The Park Service, which permits around 750 First Amendment demonstrations annually in the national capital region, granted one last week to Mr. Kessler. “In anyone’s recollection, there has never been a First Amendment permit that’s been denied,” said Mike Litterst, a Park Service spokesman. “There wasn’t much discussion or question of whether or not it would be issued.”
Last year in Charlottesville, neo-Nazis, Ku Klux Klansmen and other members of hate groups marched through the University of Virginia campus shouting anti-Semitic slogans, then fought with counterprotesters in the city streets. A man who espoused neo-Nazi views is accused of driving his vehicle into the counterdemonstators, killing a 32-year-old woman, Heather D. Heyer.
The chance of that kind of spontaneous mayhem has led to weeks of planning between Washington’s law enforcement agencies, which have developed proposals to guard marches leading to the rally and the rally itself, as well as deal with any confrontations that precede or follow it in the streets of Washington.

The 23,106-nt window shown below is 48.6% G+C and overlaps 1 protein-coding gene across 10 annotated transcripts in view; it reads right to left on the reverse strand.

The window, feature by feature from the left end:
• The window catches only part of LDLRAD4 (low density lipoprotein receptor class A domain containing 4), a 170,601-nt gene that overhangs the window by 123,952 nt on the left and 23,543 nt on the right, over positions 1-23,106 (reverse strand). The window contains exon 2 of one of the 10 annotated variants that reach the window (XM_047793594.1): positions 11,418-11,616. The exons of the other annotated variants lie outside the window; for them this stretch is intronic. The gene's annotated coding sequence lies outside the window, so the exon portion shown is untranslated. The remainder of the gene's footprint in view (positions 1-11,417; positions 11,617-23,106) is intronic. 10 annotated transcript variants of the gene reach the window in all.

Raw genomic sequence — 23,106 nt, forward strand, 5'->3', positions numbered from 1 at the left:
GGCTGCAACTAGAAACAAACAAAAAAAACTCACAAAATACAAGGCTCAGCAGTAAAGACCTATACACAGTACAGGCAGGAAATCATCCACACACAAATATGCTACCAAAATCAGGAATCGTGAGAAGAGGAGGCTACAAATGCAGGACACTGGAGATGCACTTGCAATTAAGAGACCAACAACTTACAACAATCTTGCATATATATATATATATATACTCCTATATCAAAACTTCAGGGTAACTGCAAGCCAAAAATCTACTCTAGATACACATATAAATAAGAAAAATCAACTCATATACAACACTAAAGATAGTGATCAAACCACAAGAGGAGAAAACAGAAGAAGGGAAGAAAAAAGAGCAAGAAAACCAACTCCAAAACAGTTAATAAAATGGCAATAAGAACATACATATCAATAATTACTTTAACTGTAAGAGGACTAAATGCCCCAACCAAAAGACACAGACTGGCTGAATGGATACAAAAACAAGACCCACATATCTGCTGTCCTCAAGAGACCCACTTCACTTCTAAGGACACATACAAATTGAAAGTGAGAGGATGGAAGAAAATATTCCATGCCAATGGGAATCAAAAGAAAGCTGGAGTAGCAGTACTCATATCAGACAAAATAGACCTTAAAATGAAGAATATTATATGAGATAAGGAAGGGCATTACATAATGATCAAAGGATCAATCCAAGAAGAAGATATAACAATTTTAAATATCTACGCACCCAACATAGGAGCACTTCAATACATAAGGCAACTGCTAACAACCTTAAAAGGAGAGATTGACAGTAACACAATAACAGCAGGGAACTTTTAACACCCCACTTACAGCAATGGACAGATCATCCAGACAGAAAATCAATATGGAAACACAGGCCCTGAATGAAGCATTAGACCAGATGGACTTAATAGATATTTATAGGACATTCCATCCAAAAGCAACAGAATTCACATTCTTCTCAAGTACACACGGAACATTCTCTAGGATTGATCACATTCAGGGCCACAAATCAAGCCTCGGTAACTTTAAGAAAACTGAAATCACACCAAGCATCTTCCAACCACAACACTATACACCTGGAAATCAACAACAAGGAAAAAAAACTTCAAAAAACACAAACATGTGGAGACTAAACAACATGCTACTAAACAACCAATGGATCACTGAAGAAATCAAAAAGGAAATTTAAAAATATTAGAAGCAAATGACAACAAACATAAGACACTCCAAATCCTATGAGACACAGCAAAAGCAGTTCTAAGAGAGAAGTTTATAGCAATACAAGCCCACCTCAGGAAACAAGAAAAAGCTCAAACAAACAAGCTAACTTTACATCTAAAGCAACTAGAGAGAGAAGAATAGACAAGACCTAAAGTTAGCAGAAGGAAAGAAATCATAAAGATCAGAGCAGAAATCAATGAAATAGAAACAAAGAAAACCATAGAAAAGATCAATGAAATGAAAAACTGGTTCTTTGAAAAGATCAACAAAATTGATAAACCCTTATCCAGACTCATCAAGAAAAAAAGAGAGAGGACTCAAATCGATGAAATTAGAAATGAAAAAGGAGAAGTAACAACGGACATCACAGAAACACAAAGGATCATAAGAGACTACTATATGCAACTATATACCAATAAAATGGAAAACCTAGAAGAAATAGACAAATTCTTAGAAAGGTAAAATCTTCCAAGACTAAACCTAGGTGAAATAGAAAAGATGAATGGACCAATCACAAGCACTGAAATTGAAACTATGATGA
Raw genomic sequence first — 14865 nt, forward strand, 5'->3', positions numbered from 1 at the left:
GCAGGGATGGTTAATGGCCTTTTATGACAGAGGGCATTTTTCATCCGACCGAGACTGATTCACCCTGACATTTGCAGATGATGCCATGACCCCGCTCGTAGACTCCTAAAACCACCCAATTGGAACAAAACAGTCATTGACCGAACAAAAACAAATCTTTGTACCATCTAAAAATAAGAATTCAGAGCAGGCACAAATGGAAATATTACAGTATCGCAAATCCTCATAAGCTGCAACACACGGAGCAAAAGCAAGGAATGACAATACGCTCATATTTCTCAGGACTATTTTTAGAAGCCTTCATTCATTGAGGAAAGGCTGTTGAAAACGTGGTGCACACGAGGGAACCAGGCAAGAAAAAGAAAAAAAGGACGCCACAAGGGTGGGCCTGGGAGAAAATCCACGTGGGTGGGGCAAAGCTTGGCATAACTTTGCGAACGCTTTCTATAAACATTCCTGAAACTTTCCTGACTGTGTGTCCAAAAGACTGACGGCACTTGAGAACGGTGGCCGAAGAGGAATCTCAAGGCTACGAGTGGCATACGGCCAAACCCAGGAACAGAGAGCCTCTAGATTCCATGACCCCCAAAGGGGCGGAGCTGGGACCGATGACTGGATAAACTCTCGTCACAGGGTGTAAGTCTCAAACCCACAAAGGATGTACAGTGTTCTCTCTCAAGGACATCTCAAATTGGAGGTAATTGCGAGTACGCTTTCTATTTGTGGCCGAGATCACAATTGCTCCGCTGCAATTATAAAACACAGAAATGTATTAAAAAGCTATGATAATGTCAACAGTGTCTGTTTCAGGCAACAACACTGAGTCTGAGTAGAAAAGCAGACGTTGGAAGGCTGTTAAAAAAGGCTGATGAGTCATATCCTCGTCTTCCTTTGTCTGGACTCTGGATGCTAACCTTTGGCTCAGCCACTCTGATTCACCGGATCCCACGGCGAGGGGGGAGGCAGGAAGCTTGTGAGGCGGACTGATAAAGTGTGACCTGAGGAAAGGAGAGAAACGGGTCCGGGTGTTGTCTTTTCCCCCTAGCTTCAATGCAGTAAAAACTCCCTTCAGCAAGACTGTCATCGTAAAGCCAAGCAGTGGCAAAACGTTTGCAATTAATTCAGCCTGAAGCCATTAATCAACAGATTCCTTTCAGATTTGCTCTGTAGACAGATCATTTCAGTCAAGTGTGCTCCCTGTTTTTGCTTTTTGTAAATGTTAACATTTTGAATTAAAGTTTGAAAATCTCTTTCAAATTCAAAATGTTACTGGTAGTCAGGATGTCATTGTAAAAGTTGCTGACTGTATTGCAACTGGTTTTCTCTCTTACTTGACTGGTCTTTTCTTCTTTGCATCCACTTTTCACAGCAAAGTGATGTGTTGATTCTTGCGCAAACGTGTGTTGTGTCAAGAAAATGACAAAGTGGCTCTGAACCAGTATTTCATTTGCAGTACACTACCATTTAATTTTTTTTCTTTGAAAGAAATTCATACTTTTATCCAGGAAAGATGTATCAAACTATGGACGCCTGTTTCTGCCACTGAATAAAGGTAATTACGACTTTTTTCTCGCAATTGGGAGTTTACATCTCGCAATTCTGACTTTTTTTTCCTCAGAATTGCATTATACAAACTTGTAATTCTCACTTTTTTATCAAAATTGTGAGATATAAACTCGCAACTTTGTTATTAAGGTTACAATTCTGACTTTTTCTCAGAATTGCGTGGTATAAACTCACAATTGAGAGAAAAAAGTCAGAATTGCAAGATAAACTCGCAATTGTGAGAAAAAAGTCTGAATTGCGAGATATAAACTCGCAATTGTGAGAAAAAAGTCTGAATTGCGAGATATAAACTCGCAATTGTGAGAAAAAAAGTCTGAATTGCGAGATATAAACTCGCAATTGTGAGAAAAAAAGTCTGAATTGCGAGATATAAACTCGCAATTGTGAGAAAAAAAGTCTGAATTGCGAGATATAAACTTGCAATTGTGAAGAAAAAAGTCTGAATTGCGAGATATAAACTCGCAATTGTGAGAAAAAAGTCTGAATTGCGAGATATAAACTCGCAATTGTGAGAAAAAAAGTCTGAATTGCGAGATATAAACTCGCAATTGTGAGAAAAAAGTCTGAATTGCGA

Sgt. James Dingeldein of the Park Police said his agency, the Washington police and the Park Service had met with Mr. Kessler and leaders of counterprotest groups to explain to them what is permissible on the grounds of the park. The Park Service has issued a detailed set of limits and prohibitions on items that can be brought in, banning some of the items that were wielded in Charlottesville. The Washington police have vowed to keep the groups separated.
“If there is potential for violence, it will be dealt with quickly,” Sergeant Dingeldein said.
Federal officials have expressed concern that violence could spill into other parts of Washington. Sergeant Dingeldein said the police agencies had riot control teams ready.
James Murray, an assistant director in the Secret Service’s Office of Protective Operations, warned in a letter on Monday to the Park Service that it was possible that tension between groups could lead to the same kind of violence that occurred in Portland, Ore., last weekend, where a right-wing rally turned violent after, the police said, a group began throwing rocks and bottles at officers.